Thursday, October 20, 2005
Posted by Daniel Greenfield 4 Comments
...gathering a handful of people instead of the millions promised, though the media are of course spinning it as a successful march, not mentioning Farrakhan's violent racist and anti-semitic views or his ties to terrorist regimes such as Libya which gave him 5 million dollars. Or reporting on his claims that 9/11 and the flooding of New Orleans was a government conspiracy. Or advocating against donating money to the Red Cross because it was "too white."
"A crowd of thousands cheered as dozens of prominent speakers academics, activists, artists and media pundits spoke, recited poetry and sang songs in the 12-hour program on the National Mall."
This puts the ratio of crowd to speakers at something like 1 to 60. When you can't do better than 60 people attending for every speaker, that's a rather disastrous march. Of course at a 12 hour program you can assume for some very long and rambling speeches too.
What the media pr spin doesn't mean are such 'prominent speakers' as New Black Party Leader Malik Shabazz who is so extreme that even original Black Panthers have disassociated any connection between their movement and his. "CUNY professor Dr. Leonard Jeffries, who has claimed that Jews financed the Atlantic slave trade. Warrior Woman of the Red Indian Dakota Nation, who spoke at Farrakhan's Million Family March in 2000. At that event, Warrior Woman said that the "imperialists, capitalists and Zionists" control America's resources. Representatives of Dr. Malachi Z. York, the founder of the United Nuwaubian Nation of Moors, a group which has a history of promoting racists and anti-government beliefs. York was sentenced to 135 years in federal prison on child molestation and racketeering charges."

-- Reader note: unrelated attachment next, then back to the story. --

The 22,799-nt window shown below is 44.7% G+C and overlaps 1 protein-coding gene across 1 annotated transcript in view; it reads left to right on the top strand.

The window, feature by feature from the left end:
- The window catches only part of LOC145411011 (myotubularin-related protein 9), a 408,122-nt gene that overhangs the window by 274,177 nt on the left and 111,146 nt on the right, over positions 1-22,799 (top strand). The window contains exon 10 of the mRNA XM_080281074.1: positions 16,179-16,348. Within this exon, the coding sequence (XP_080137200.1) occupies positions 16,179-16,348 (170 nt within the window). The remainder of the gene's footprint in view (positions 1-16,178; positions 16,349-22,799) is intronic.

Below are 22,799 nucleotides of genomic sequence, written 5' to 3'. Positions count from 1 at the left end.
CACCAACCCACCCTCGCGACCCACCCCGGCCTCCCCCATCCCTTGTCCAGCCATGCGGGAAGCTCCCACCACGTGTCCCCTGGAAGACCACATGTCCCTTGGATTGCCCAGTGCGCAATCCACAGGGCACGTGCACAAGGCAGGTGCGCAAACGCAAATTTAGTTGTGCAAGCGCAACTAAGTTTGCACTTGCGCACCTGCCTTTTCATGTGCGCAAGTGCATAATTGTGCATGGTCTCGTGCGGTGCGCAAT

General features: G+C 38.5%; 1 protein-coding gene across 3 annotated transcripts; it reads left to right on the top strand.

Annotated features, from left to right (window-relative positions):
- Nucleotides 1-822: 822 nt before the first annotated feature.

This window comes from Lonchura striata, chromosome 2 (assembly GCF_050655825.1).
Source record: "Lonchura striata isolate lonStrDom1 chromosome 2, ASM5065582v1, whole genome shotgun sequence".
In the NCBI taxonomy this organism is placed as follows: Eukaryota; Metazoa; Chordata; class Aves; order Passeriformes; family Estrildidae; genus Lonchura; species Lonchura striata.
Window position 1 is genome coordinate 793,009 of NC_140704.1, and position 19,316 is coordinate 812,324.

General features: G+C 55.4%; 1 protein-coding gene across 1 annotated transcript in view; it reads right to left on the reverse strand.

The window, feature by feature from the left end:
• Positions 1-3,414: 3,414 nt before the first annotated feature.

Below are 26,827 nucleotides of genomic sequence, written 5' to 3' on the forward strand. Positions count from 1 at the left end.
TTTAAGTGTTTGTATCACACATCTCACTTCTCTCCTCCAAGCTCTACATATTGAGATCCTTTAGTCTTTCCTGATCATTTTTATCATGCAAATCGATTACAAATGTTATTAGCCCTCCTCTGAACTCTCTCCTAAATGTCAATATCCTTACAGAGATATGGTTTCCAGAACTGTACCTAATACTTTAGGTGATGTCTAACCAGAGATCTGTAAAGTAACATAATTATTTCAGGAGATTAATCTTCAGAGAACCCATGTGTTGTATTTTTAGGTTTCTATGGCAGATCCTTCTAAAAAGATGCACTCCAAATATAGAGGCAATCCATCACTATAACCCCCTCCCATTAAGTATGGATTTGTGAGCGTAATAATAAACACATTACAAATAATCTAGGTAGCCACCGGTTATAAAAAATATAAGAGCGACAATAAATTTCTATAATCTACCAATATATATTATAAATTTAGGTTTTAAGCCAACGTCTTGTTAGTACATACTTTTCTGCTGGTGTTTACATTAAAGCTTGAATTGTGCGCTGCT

Pointing to the broad spectrum of participants, Farrakhan said the march included an "unprecedented" array of black leaders of organizations "coming together to speak to America and the world with one voice."
Yes that 'unprecedented array' which managed to gather a few thousand people together, a fraction of Farrakhan's previous 'million man march.'
Still, participants said they were inspired by the gathering. Farrakhan "is the only one who can pull this magnitude of people together," said Michael Warren, 41, a Washington resident who attended for about five hours with three youths that he mentors. "No other leader since Martin and Malcolm have done this."
Yes it takes quite a special leader to pull together whole 'thousands' of people. Surely an accomplishment on par with Martin Luther King's march on Washington. And it is particularly ironic to mention a march led by Farrakhan together with Malcolm X, whom he had assassinated.
Kelly Callahan, 65, of Newark said he had attended the 1995 march and Martin Luther King Jr.'s 1963 March on Washington. The movement, he said, is "more universal now."
How is it more 'universal' one wonders? How is a rally that barely gathers a few thousand participants, led by a man with ties to terrorist groups whose racist theology claims that white people were created by a black mad scientist more universal?
Danny Bakewell, publisher of the Los Angeles Sentinel, a black newspaper, said the gathering was "a glaring symbol of the possibilities that are in front of black people. This is not the end, it's a beginning."
Yes how can one look at a failed march by a hate group that calls for reparations, peddles conspiracy theories and see anything but a new future for black people.